When we finally reached the tavern he made me open up all of his bags and search through everything to find four of this, or five of that. When invariably only half of what he claimed to have was there, he would explode, and tell me how the police had stolen it from him. I couldn't really follow most of his stories, but I did notice that he already had 4 litres of alcohol in his bag, and so I wondered why it was so pressing to stop and by some more along the way, not to mention make me carry it as well as the other bags.

At this point, my new friend had become quite hungry so I bought him a baked potato (he only had the 1.5 GBP I had given him, but insisted the police had stolen the rest from him). Before he could even take one bite of the potato though, some young punks from Glasgow came and stole it from him. After this, we headed off to find some solution he had in mind, but couldn't explain clearly.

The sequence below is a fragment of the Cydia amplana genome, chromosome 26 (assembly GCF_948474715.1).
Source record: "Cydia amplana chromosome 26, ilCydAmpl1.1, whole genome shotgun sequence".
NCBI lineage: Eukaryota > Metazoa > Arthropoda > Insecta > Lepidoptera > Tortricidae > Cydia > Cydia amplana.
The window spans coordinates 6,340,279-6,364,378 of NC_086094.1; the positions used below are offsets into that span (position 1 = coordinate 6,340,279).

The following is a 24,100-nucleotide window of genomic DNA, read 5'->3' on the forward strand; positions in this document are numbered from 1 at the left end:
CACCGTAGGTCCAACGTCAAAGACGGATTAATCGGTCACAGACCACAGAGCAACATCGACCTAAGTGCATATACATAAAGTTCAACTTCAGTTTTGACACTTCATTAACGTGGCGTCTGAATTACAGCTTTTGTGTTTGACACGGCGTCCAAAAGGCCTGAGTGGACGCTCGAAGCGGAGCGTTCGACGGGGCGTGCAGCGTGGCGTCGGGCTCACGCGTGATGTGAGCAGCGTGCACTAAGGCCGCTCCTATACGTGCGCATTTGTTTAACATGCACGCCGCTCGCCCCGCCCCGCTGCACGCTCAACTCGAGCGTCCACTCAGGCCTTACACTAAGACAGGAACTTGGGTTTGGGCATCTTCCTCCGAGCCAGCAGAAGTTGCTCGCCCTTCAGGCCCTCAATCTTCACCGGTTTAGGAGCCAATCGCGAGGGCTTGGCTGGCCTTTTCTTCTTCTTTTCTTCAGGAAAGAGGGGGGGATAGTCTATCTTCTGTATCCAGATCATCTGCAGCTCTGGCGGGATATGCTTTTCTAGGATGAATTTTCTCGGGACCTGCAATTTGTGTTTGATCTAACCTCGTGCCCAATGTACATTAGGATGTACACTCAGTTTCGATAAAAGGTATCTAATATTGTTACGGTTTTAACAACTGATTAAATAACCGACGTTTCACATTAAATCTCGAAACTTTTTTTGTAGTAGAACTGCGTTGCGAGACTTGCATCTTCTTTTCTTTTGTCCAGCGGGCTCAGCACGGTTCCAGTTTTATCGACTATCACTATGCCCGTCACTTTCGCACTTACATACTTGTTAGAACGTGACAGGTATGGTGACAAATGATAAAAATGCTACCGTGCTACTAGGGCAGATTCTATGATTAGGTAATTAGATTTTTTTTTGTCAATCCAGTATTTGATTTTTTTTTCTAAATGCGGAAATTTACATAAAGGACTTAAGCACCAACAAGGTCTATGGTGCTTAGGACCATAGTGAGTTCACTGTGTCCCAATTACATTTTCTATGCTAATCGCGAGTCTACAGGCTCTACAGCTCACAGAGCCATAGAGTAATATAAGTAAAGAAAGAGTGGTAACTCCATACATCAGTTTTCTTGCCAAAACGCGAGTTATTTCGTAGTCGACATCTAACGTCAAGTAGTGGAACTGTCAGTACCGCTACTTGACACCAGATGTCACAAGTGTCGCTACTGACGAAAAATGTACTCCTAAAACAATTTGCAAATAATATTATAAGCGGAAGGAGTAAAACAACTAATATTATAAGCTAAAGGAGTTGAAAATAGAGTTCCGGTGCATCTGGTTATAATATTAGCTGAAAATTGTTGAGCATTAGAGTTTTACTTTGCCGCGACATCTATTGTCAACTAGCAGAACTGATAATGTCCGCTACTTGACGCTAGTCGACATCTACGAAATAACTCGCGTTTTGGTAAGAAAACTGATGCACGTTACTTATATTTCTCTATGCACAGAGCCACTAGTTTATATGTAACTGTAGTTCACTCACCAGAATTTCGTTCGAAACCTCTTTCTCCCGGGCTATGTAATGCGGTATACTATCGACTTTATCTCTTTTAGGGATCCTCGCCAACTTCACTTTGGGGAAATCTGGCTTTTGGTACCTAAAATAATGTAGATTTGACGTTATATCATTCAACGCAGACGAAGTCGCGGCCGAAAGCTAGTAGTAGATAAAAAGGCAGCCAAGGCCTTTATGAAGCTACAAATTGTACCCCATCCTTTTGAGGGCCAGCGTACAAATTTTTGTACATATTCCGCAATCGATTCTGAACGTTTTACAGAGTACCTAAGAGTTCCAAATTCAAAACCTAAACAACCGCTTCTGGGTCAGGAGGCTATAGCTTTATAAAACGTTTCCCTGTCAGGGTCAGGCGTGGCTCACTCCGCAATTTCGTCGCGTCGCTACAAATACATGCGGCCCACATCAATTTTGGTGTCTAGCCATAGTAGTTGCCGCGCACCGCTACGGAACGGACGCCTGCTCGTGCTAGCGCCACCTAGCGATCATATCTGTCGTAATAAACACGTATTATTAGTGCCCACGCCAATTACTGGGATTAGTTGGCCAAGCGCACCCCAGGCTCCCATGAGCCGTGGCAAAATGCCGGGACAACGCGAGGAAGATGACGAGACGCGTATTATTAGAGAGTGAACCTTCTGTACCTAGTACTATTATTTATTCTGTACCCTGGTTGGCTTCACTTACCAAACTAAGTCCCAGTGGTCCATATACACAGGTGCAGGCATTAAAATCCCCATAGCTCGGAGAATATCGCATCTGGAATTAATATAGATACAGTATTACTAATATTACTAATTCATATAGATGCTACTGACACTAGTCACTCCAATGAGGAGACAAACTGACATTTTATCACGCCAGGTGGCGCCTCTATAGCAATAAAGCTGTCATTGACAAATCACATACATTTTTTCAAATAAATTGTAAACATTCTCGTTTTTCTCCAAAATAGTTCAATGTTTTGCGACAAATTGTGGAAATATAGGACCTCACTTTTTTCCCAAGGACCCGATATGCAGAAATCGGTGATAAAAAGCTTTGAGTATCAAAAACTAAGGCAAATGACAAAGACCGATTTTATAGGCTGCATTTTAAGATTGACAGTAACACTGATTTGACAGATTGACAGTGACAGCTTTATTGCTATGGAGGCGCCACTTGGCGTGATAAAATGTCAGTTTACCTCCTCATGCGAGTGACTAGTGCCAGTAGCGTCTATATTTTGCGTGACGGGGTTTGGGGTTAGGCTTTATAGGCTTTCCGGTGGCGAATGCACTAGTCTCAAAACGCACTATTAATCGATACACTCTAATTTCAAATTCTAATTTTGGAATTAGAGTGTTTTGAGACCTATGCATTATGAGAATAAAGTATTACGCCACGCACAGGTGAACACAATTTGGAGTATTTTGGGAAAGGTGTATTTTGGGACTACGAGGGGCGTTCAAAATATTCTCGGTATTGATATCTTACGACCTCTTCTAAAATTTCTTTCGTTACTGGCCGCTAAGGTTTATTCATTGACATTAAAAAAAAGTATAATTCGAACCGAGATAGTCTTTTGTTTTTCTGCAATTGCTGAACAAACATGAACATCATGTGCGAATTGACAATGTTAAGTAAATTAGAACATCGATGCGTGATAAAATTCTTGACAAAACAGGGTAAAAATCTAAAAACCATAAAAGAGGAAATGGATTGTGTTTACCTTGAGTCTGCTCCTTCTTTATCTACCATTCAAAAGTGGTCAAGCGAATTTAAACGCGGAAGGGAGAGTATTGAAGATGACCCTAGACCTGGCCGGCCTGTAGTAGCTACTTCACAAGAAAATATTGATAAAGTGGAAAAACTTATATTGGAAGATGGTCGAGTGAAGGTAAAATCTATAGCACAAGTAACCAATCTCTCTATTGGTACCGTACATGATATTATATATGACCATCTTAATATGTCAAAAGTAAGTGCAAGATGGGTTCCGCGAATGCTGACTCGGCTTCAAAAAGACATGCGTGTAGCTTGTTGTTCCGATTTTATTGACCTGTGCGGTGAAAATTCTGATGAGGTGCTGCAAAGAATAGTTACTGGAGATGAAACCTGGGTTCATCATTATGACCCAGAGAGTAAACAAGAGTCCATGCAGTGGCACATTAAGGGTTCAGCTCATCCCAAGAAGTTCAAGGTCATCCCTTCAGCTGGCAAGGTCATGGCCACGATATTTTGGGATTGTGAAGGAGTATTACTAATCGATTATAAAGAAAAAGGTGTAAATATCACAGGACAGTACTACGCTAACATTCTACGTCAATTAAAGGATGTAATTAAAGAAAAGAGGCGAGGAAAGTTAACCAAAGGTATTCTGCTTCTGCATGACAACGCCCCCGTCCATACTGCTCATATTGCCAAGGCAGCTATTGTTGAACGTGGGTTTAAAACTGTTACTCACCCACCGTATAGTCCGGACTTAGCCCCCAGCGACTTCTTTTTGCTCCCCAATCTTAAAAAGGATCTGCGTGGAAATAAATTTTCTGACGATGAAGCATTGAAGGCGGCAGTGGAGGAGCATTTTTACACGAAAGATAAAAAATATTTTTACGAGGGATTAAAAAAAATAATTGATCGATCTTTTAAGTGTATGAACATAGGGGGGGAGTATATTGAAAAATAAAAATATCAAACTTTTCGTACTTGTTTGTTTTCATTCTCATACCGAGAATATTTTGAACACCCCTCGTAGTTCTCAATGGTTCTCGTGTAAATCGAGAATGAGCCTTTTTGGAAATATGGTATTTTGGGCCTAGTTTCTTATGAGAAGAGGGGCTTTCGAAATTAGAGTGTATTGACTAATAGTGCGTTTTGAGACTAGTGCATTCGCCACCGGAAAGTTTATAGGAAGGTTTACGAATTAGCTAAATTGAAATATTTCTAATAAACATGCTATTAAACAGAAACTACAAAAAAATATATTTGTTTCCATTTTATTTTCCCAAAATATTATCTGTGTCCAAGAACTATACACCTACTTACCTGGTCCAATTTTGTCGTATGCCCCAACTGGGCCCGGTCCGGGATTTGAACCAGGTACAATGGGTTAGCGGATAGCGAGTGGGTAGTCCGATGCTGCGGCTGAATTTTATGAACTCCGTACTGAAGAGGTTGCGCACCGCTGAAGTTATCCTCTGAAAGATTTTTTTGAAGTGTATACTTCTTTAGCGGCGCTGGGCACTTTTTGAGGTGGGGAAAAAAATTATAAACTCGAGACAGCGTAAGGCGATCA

We trekked through the back alleys of Old Town Edinburgh, stopping only so he could take a pee (it was "okay" because he had some deodirizer that he sprayed on it), or to tell some new stranger how he "was sick of it", before finally coming to a Salvation Army. We didn't go in though, because he saw some police officers a block over, and decided instead to head over and yell at them for stealing his money. I wasn't sticking around to help him get out of this one, so seeing my opportunity I put down his bags and left to go back to Greyfriars Bobby's to get my food. (Note: if the police were harassing or assaulting him after I left, he deserved it.)

When I finally got back to Greyfriars Bobby's Pub after an hour of carrying this guy's stuff around, I found out that the bar's kitchen had just closed, and so I couldn't get anything to eat. Feeling rather starved myself by now, I headed back up to The Royal Mile to a small pub next to my hostel that I knew served a delicious lasagna, and arrived just 10 minutes before the kitchen closed and so luckily was able to finally rest after an adventure packed day. (Even with giving the homeless guy change and buying him a potato he then lost, my supper still came out to less than it would have cost had I gone to the Hard Rock Cafe.)

2 comments:

  1. I would have thought hipsters would go to something more obscure that the last drop pub.

    ReplyDelete